The UK government has been busy drafting new proposals for developing the hotly debated topic of parental leave following the results of last year's public consultation: "Modern Workplaces". The proposals will soon see the implementation of the Children and Families Bill 2013 which intends to radically overhaul the current laws on parental leave.
Following in the footsteps of the Swedish style "Latte Pappa", the UK hopes that 2015 will hail the emergence of the "Cappuccino Dad" by encouraging fathers to become more involved in the daily care of their child. In 1974, Sweden implemented shared parental leave to encourage both parents to share childcare responsibilities; this has proved so popular that Swedish fathers now outnumber women at playgroups and coffee mornings (hence the nickname).
Why is it necessary?
The UK government has finally realised that more than one gender is capable of looking after a child and that women shouldn't have to suffer a set-back in their career just because of a biological difference. Deputy PM Nick Clegg went so far as to say "It's high time that the existing system of maternity leave is overhauled so that it's easier for women to get back to work. Current workplace arrangements for maternity leave are old-fashioned and rigid."
Shared parental leave will provide parents with greater flexibility in how to care for their child; make it easier for parents to balance work with domestic needs; and enable both parents to retain strong links with the labour market.
From an employer's perspective a business will benefit from having a workforce that is more flexible and motivated and is able to attract and retain talented women who may otherwise struggle to combine a career with domestic responsibilities.
How will it work?
The new proposals will allow a year's maternity leave to be transformed into a block of flexible shared parental leave, taken by either parent, concurrently or one at a time. To qualify, both parents will be required to follow a two-stage process:
i) parents must have worked for 26 out of the 66 weeks preceding the baby's due date; and
ii) must have at least 26 weeks' continuous service with the same employer when he or she intends to take the leave.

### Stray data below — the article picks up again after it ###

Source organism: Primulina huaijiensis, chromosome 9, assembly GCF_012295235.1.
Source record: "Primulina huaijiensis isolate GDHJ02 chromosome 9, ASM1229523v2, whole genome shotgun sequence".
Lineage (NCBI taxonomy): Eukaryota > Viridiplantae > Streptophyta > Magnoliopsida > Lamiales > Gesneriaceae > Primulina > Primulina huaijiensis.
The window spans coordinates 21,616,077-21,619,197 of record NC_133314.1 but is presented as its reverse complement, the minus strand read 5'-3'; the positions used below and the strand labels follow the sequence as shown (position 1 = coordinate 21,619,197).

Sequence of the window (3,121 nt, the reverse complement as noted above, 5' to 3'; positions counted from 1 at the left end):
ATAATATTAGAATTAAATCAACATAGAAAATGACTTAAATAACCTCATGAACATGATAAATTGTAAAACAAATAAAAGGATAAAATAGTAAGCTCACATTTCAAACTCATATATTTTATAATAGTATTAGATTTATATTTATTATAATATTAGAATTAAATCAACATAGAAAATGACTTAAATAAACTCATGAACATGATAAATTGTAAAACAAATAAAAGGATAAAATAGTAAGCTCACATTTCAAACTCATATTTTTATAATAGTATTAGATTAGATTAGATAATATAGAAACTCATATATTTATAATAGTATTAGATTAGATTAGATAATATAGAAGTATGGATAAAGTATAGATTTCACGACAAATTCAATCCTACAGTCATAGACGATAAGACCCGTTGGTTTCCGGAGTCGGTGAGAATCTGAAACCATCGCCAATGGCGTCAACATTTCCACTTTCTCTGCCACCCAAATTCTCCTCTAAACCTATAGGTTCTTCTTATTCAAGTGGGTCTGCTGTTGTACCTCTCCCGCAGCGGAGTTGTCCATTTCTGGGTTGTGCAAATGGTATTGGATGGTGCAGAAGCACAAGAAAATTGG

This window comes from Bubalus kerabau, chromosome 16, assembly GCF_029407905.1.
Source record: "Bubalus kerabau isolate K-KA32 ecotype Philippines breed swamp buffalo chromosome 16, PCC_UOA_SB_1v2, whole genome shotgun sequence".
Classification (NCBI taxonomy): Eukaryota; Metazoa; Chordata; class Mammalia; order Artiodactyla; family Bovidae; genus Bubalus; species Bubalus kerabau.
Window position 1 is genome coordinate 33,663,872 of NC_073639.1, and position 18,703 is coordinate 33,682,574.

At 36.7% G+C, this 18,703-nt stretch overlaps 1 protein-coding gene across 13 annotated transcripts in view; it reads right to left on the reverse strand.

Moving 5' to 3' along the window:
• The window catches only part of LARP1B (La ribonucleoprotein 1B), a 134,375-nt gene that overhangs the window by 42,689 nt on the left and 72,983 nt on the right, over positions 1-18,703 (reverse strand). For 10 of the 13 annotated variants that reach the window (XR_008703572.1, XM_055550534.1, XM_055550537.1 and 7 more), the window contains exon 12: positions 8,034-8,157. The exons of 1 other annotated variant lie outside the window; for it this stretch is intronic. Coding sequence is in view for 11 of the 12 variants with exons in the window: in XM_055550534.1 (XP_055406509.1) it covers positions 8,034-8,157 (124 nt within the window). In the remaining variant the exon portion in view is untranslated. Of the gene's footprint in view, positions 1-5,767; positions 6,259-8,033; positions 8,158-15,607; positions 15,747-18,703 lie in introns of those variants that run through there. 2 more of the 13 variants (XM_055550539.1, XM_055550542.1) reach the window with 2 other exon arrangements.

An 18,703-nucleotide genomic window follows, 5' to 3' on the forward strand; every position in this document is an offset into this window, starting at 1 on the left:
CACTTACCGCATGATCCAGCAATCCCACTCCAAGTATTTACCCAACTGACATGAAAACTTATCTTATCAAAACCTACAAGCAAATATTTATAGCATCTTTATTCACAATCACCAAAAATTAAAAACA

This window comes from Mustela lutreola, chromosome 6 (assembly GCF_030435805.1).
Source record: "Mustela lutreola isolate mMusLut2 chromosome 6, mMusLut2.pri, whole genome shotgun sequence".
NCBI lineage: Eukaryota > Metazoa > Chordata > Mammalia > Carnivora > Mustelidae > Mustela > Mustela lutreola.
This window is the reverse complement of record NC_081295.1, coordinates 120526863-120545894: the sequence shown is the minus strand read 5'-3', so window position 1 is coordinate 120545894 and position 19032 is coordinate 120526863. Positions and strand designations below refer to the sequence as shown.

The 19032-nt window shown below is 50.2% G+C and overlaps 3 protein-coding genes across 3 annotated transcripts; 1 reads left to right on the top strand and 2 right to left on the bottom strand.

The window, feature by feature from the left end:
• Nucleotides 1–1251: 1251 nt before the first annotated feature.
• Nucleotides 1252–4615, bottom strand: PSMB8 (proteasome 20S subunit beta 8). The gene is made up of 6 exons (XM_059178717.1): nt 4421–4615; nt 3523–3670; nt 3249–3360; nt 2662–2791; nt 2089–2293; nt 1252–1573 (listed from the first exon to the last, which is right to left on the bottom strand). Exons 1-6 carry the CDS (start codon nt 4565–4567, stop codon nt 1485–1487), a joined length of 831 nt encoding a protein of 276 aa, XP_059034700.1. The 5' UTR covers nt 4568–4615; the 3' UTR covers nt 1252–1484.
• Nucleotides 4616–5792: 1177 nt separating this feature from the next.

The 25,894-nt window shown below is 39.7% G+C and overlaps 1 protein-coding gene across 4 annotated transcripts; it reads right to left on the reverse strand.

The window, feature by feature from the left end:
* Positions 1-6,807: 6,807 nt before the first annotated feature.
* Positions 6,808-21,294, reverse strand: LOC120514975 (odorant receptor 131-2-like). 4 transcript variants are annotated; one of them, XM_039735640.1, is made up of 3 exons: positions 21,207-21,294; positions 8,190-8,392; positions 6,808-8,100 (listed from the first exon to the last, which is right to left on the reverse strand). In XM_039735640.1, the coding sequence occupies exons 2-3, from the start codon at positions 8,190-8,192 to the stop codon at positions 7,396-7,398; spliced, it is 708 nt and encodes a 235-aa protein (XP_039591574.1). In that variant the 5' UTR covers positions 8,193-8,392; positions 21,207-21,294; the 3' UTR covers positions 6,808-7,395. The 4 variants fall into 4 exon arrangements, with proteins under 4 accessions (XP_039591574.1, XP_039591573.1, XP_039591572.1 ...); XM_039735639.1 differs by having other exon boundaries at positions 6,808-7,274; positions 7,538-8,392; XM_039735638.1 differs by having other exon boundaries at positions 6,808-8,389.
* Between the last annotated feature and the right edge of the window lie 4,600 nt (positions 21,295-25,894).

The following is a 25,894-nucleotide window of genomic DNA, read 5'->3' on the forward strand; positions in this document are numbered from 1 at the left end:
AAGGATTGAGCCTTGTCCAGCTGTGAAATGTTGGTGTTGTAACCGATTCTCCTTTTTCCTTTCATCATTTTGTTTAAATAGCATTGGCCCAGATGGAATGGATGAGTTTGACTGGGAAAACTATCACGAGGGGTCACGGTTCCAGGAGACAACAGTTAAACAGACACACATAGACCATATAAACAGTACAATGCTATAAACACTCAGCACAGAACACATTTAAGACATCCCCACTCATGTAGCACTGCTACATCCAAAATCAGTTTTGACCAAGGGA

Assuming that parents satisfy the "test" then a mother will be able to end her maternity leave at any time following the compulsory maternity leave period by returning to work; the untaken weeks of the overall leave will then become available to the father to take as shared parental leave.
There will be strict notification requirements that each parent must adhere to before being granted shared parental leave, in particular the mother must give at least eight weeks' notice of her intention to end maternity leave and the father must give the same period of notice of his intention to take shared parental leave. The level of information that employees shall be required to provide in the notification to an employer is still the subject of consultation. The precise mechanics of how shared parental leave will effectively be implemented in the UK is still subject to discussion and the government is inviting employers, employees, unions and representatives to express their views on the proposals. If you wish to take part in the consultation, full details can be found at https://www.gov.uk/government/ consultations; the closing date for responding is 17 May 2013.
It is unfortunate that these developments are not due to come into force until 2015 but they are, nonetheless, a step in the right direction. These proposals will enable fathers to take as much parental leave as mothers (perhaps even more so) and this is a giant step forwards. Whether shared parental leave will ultimately succeed will undoubtedly take time and much will actually depend on whether fathers intend to take up the opportunity or not. Still, we can only be thankful that the UK government has now finally thought of a way to manage childcare in a more gender-equal way.
What about the Channel Islands?
Although the Islands are not as enshrined as the UK in maternity / paternity legislation, certainly many responsible employers in the Islands are already paying heed and applying these provisions in the workplace as best practice. Therefore, many employers in the islands will be interested to know of the continuing trends in the UK and will no doubt watch this development with interest.
The Social Security Minister for Jersey has already expressed his intention to implement various maternity and paternity provisions at the end of 2014 (which are likely to include proposals for shared parental leave). Guernsey has yet to propose any such provisions although many employers have already seen fit to formulate their own maternity / paternity policies. Therefore, the outcome of the UK government's latest consultation on the mechanics of implementing these radical developments may be useful for the Islands' employers. I shall continue to monitor the UK's position and report back once the results of the latest consultation are published.
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